A Melbourne bicycle sharing service could be banned after its dumped bikes started popping up across the city – some in the strangest places.
Pictures of the white and yellow pushbikes scattered across town – in rivers, strewn over fences, up trees and dumped on nature strips – have popped up online.
The scattered cycles have led Melbourne City Council to crack down on the dockless bikes.
Unlike the Melbourne Bike Share, which has designated pick-up and drop-off points, oBikes can be left anywhere convenient.
The bicycle sharing services platform allows users to take short trips within the city by locating and hiring bikes through an app.
It launched in Melbourne’s CBD on June 15, then branched off to South Yarra and Carlton.
According to the website, the app allows oBike riders to search for available bikes nearby and pick one up using a QR Code to “enjoy the freedom of riding oBike anytime”.
Once finished, oBike riders are asked to “lock the bike manually to end your trip and park at any location eligible for bicycle parking”.
“The bike should be returned in the designated public bike parking area or bike parking coil.”
Enrage by the cycling “clutter”, Melbourne mayor Robert Doyle said a better solution had to be found or it would be the end of oBikes in the city.
“We work hard to keep the city free of clutter. They are clutter and that must be fixed,” the mayor said.
“We are working with oBike but if an agreed solution is not found, this is the track we will have to take.’’
The council and Australian operators of the Singapore-based company oBikes have reportedly been in talks for weeks to try and come up with a solution.
An oBike spokesperson hoped the company and the council would find a solution, but admitted more needs to be done to raise awareness of how the bike-share scheme worked.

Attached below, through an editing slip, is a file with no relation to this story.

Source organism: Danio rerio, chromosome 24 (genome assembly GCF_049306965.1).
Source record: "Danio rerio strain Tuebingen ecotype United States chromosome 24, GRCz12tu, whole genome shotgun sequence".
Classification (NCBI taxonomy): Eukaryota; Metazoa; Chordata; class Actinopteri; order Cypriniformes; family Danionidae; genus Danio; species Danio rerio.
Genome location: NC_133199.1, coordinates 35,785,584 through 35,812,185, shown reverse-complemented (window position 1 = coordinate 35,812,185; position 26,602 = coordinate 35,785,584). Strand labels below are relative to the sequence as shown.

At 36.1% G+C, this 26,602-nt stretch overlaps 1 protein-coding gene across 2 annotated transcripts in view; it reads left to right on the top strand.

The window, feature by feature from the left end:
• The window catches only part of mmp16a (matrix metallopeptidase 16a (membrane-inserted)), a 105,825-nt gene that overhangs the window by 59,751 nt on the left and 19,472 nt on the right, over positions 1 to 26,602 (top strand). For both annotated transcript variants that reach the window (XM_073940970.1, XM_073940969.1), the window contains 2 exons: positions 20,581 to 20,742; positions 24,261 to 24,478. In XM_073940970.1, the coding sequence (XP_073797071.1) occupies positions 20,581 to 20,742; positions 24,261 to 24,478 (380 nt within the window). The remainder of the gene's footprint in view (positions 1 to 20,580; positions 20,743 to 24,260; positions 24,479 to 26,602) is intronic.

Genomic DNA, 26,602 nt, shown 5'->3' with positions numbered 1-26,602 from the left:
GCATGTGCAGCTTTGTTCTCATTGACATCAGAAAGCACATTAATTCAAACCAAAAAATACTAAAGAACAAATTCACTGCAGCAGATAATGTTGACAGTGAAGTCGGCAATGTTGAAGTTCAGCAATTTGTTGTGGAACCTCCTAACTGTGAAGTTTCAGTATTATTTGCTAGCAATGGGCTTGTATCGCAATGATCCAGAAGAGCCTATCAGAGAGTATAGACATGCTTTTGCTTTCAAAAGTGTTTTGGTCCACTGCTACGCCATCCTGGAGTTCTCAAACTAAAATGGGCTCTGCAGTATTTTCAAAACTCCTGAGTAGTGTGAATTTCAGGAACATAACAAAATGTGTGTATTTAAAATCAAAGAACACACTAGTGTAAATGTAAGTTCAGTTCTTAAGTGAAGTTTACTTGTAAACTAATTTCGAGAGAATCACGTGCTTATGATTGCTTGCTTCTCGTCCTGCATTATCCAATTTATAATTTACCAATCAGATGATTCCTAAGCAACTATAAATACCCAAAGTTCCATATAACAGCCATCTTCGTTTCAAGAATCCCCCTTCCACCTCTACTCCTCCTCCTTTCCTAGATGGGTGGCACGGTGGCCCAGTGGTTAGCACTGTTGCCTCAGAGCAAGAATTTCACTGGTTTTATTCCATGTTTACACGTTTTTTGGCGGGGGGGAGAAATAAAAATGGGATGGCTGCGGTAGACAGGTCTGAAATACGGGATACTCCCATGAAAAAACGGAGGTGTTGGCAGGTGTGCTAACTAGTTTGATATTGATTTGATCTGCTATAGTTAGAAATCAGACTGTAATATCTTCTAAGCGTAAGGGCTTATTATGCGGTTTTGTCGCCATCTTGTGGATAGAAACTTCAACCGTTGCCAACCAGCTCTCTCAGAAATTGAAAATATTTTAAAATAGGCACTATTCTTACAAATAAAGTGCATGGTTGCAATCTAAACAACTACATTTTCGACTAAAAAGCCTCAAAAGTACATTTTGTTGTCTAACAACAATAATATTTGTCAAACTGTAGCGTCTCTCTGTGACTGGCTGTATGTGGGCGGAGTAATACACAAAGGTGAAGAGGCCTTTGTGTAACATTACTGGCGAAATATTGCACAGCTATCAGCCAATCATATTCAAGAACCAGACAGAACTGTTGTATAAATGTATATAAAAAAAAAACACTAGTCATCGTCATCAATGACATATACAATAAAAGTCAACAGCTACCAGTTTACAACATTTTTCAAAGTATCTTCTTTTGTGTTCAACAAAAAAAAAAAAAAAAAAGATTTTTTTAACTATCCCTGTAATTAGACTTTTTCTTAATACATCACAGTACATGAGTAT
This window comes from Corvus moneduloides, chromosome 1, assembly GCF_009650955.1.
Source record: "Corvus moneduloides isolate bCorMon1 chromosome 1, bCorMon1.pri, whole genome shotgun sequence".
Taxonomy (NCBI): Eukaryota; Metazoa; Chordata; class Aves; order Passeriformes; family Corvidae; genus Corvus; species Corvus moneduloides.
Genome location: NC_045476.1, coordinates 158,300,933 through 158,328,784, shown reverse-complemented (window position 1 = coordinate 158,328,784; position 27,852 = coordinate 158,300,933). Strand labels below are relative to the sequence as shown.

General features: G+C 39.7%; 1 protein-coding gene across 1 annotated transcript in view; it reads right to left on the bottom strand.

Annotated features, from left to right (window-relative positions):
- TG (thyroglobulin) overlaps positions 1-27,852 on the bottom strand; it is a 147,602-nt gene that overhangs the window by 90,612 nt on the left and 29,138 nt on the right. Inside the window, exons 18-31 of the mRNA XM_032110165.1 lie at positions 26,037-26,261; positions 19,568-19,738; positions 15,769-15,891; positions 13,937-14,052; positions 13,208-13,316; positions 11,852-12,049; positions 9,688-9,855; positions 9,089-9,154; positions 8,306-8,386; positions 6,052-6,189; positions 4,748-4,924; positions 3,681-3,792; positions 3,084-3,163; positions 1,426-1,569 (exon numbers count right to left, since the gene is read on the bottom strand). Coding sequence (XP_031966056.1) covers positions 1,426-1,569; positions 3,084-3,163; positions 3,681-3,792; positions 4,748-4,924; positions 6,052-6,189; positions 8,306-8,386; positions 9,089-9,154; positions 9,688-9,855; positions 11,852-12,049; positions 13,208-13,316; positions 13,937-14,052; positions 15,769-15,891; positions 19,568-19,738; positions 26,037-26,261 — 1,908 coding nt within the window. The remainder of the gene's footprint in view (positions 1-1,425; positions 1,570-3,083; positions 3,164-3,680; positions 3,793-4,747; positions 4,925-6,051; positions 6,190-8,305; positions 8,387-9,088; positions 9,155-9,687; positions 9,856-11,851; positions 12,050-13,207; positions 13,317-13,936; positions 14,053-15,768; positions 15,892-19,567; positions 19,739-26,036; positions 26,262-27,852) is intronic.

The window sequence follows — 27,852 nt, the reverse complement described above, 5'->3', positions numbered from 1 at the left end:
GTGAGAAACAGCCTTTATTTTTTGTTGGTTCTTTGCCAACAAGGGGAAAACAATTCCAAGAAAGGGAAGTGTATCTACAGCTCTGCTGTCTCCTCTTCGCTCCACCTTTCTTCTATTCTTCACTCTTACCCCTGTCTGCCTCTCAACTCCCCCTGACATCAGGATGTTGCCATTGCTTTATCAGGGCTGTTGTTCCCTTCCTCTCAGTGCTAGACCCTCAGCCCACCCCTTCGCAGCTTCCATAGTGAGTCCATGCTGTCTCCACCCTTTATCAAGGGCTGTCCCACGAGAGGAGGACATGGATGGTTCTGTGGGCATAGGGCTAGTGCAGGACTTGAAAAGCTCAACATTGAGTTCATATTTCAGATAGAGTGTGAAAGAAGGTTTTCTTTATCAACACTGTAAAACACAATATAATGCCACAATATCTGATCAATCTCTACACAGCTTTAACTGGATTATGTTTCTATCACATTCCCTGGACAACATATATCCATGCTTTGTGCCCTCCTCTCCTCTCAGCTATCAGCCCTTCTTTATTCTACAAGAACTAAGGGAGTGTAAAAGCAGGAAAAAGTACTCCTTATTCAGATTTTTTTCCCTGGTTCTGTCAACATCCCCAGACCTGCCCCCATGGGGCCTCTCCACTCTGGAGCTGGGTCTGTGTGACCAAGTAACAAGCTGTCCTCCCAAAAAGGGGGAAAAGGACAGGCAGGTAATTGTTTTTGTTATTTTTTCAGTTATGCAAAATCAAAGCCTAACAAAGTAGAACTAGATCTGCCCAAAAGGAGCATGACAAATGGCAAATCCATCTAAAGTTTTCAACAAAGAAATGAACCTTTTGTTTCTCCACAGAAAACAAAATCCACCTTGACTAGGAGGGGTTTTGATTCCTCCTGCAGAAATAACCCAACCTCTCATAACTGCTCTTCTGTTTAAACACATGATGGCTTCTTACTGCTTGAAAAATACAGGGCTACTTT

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“We have to have education around how to park the bikes in a specific manner after usage,’’ said oBike Australia marketing head Chethan Rangaswamy.
But it appears that is too much trouble for many oBike users, who have instead abandoned their pushbikes at locations around town which are not designated for public bike parking.
The company has a local team designated to colleting the bikes from drop-off locations.
"Being a city dweller, bikes left at my front door and obstructing the footpasth is very annoying," one social media user complained.
Another woman who reported the abandoned bikes on Facebook has told 7 News Online the oBikes recovery team was somewhat efficient in collecting the dumped bikes once they had been brought to their attention.
“It took them two days to respond, but when they did, they organised to have them moved,” Diana Hartshorn Nicoloudis said.
She said a third-party company was hired to physically collect the bikes and relocate them to an appropriate location.
“I certainly think they have teething problems but feel that the initiative is good and they are trying to make a workable solution or offering,” Ms Hartshorn Nicoloudis said.